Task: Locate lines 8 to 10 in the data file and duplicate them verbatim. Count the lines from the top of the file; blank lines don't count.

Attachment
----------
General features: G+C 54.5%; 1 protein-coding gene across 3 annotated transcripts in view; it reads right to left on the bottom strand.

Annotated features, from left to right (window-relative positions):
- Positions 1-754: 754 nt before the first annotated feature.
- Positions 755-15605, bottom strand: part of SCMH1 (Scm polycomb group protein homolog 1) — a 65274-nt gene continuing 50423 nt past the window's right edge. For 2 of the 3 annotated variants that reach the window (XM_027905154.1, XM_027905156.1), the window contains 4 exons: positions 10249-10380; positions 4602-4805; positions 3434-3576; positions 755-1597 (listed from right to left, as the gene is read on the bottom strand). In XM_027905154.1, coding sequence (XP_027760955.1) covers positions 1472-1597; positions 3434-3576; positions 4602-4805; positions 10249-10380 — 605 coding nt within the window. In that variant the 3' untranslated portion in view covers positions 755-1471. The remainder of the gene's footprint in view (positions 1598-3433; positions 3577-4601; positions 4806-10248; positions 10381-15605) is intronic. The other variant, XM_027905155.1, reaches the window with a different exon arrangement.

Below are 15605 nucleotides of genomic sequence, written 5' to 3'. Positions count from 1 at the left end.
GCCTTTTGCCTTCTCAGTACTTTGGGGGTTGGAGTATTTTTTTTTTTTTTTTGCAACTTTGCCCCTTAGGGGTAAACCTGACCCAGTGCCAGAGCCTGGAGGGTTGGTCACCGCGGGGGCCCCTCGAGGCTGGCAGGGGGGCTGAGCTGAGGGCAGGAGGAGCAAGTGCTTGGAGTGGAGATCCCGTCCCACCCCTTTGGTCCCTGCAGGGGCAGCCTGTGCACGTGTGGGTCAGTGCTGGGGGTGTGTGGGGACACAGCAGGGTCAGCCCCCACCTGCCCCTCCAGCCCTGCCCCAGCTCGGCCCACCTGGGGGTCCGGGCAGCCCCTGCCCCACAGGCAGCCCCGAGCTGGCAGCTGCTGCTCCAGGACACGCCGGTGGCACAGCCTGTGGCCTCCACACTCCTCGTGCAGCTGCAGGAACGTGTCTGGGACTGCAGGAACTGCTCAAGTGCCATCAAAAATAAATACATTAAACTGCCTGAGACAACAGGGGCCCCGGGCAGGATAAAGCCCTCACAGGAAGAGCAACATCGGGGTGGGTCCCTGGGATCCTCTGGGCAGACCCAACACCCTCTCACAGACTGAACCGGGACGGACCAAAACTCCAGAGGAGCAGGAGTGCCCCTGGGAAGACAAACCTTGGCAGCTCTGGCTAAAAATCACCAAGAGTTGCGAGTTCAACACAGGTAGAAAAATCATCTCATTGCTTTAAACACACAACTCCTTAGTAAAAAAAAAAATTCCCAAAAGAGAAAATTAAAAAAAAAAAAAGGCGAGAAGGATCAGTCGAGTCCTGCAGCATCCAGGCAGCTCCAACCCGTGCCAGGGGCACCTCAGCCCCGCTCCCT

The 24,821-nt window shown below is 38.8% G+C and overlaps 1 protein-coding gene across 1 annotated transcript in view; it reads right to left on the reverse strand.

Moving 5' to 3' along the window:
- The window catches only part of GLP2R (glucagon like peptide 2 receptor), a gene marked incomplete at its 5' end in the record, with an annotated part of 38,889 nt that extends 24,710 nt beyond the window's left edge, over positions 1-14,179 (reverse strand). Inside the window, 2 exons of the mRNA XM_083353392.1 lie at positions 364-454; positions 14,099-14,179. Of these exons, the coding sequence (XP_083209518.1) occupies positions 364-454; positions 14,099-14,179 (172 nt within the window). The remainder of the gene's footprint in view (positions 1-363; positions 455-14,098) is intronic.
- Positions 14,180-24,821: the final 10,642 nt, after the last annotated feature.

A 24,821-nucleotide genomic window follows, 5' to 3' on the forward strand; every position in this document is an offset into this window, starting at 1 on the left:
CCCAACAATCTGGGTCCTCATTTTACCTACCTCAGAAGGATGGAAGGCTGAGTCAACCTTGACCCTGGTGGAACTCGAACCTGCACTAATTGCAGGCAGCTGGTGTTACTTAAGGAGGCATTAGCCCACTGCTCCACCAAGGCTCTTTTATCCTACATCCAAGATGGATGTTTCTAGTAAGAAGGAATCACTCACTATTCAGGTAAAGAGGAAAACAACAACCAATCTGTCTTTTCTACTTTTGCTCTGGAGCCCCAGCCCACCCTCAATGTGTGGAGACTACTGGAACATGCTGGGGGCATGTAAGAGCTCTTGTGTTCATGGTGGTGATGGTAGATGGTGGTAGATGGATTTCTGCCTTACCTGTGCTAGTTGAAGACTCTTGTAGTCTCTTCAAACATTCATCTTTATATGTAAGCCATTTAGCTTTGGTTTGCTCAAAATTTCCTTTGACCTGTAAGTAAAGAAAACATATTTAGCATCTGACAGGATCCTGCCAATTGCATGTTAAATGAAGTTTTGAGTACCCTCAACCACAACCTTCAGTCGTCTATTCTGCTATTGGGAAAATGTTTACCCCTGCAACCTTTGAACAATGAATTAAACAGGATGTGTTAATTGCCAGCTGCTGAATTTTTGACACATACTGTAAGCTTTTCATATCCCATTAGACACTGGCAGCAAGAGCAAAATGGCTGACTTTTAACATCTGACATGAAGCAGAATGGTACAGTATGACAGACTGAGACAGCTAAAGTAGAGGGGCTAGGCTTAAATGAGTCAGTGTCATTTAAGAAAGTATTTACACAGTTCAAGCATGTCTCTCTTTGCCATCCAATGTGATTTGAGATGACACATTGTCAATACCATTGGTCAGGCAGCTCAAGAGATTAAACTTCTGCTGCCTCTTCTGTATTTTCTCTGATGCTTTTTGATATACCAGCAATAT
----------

Moving 5' to 3' along the window:
- The window catches only part of GLP2R (glucagon like peptide 2 receptor), a gene marked incomplete at its 5' end in the record, with an annotated part of 38,889 nt that extends 24,710 nt beyond the window's left edge, over positions 1-14,179 (reverse strand). Inside the window, 2 exons of the mRNA XM_083353392.1 lie at positions 364-454; positions 14,099-14,179. Of these exons, the coding sequence (XP_083209518.1) occupies positions 364-454; positions 14,099-14,179 (172 nt within the window). The remainder of the gene's footprint in view (positions 1-363; positions 455-14,098) is intronic.
- Positions 14,180-24,821: the final 10,642 nt, after the last annotated feature.